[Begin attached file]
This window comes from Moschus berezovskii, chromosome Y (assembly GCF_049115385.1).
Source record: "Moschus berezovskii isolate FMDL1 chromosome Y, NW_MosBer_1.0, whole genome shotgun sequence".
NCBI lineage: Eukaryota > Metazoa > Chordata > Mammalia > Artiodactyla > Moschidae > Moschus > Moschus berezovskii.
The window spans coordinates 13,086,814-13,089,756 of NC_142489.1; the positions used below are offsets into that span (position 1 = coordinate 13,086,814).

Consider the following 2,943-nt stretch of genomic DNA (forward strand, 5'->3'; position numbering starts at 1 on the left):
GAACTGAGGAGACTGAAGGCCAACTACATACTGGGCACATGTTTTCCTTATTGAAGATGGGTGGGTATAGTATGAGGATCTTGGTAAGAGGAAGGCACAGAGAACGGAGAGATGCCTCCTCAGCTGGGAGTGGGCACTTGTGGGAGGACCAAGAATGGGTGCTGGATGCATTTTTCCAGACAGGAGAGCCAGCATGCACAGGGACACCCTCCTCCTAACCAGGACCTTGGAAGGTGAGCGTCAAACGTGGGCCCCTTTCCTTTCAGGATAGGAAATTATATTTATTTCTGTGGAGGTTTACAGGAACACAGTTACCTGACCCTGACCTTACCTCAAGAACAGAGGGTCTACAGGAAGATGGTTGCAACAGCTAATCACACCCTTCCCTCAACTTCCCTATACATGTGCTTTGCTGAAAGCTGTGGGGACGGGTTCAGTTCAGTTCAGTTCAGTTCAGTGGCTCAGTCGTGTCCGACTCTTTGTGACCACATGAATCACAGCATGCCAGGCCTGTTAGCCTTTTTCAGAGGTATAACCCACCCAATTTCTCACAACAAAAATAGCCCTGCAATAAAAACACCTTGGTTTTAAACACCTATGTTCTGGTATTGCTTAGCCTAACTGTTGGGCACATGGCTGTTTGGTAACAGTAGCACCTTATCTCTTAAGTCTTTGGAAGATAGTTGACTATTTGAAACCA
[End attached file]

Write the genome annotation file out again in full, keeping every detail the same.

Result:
This window comes from Moschus berezovskii, chromosome Y (assembly GCF_049115385.1).
Source record: "Moschus berezovskii isolate FMDL1 chromosome Y, NW_MosBer_1.0, whole genome shotgun sequence".
NCBI lineage: Eukaryota > Metazoa > Chordata > Mammalia > Artiodactyla > Moschidae > Moschus > Moschus berezovskii.
The window spans coordinates 13,086,814-13,089,756 of NC_142489.1; the positions used below are offsets into that span (position 1 = coordinate 13,086,814).

Consider the following 2,943-nt stretch of genomic DNA (forward strand, 5'->3'; position numbering starts at 1 on the left):
GAACTGAGGAGACTGAAGGCCAACTACATACTGGGCACATGTTTTCCTTATTGAAGATGGGTGGGTATAGTATGAGGATCTTGGTAAGAGGAAGGCACAGAGAACGGAGAGATGCCTCCTCAGCTGGGAGTGGGCACTTGTGGGAGGACCAAGAATGGGTGCTGGATGCATTTTTCCAGACAGGAGAGCCAGCATGCACAGGGACACCCTCCTCCTAACCAGGACCTTGGAAGGTGAGCGTCAAACGTGGGCCCCTTTCCTTTCAGGATAGGAAATTATATTTATTTCTGTGGAGGTTTACAGGAACACAGTTACCTGACCCTGACCTTACCTCAAGAACAGAGGGTCTACAGGAAGATGGTTGCAACAGCTAATCACACCCTTCCCTCAACTTCCCTATACATGTGCTTTGCTGAAAGCTGTGGGGACGGGTTCAGTTCAGTTCAGTTCAGTTCAGTGGCTCAGTCGTGTCCGACTCTTTGTGACCACATGAATCACAGCATGCCAGGCCTGTTAGCCTTTTTCAGAGGTATAACCCACCCAATTTCTCACAACAAAAATAGCCCTGCAATAAAAACACCTTGGTTTTAAACACCTATGTTCTGGTATTGCTTAGCCTAACTGTTGGGCACATGGCTGTTTGGTAACAGTAGCACCTTATCTCTTAAGTCTTTGGAAGATAGTTGACTATTTGAAACCA